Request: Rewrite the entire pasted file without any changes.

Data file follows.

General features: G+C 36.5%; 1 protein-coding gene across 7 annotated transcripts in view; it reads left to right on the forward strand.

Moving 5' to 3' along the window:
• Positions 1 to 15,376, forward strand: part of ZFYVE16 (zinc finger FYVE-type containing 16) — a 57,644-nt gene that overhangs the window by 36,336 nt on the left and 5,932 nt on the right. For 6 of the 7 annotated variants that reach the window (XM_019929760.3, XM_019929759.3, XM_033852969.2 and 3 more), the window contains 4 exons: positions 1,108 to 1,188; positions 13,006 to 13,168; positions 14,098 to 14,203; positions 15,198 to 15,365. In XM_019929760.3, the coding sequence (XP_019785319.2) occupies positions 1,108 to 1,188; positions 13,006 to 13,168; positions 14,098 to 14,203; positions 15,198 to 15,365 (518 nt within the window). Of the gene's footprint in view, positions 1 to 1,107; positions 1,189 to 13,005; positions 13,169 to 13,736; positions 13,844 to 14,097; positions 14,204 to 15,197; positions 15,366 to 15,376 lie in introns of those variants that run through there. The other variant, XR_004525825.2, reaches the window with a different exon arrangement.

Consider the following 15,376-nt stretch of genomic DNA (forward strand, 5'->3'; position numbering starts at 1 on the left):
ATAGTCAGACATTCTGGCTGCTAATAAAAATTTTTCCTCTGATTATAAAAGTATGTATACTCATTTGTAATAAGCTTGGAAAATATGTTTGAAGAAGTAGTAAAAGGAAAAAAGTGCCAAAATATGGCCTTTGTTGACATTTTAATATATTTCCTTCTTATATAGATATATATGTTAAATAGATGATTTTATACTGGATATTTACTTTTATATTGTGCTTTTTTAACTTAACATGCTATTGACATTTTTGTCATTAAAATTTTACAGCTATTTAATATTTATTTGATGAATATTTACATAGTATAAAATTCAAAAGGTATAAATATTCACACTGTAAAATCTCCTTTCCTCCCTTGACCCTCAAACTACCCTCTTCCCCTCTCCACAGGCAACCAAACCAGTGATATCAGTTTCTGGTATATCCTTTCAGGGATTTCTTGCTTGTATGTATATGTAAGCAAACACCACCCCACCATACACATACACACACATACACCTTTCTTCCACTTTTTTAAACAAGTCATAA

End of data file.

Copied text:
General features: G+C 36.5%; 1 protein-coding gene across 7 annotated transcripts in view; it reads left to right on the forward strand.

Moving 5' to 3' along the window:
• Positions 1 to 15,376, forward strand: part of ZFYVE16 (zinc finger FYVE-type containing 16) — a 57,644-nt gene that overhangs the window by 36,336 nt on the left and 5,932 nt on the right. For 6 of the 7 annotated variants that reach the window (XM_019929760.3, XM_019929759.3, XM_033852969.2 and 3 more), the window contains 4 exons: positions 1,108 to 1,188; positions 13,006 to 13,168; positions 14,098 to 14,203; positions 15,198 to 15,365. In XM_019929760.3, the coding sequence (XP_019785319.2) occupies positions 1,108 to 1,188; positions 13,006 to 13,168; positions 14,098 to 14,203; positions 15,198 to 15,365 (518 nt within the window). Of the gene's footprint in view, positions 1 to 1,107; positions 1,189 to 13,005; positions 13,169 to 13,736; positions 13,844 to 14,097; positions 14,204 to 15,197; positions 15,366 to 15,376 lie in introns of those variants that run through there. The other variant, XR_004525825.2, reaches the window with a different exon arrangement.

Consider the following 15,376-nt stretch of genomic DNA (forward strand, 5'->3'; position numbering starts at 1 on the left):
ATAGTCAGACATTCTGGCTGCTAATAAAAATTTTTCCTCTGATTATAAAAGTATGTATACTCATTTGTAATAAGCTTGGAAAATATGTTTGAAGAAGTAGTAAAAGGAAAAAAGTGCCAAAATATGGCCTTTGTTGACATTTTAATATATTTCCTTCTTATATAGATATATATGTTAAATAGATGATTTTATACTGGATATTTACTTTTATATTGTGCTTTTTTAACTTAACATGCTATTGACATTTTTGTCATTAAAATTTTACAGCTATTTAATATTTATTTGATGAATATTTACATAGTATAAAATTCAAAAGGTATAAATATTCACACTGTAAAATCTCCTTTCCTCCCTTGACCCTCAAACTACCCTCTTCCCCTCTCCACAGGCAACCAAACCAGTGATATCAGTTTCTGGTATATCCTTTCAGGGATTTCTTGCTTGTATGTATATGTAAGCAAACACCACCCCACCATACACATACACACACATACACCTTTCTTCCACTTTTTTAAACAAGTCATAA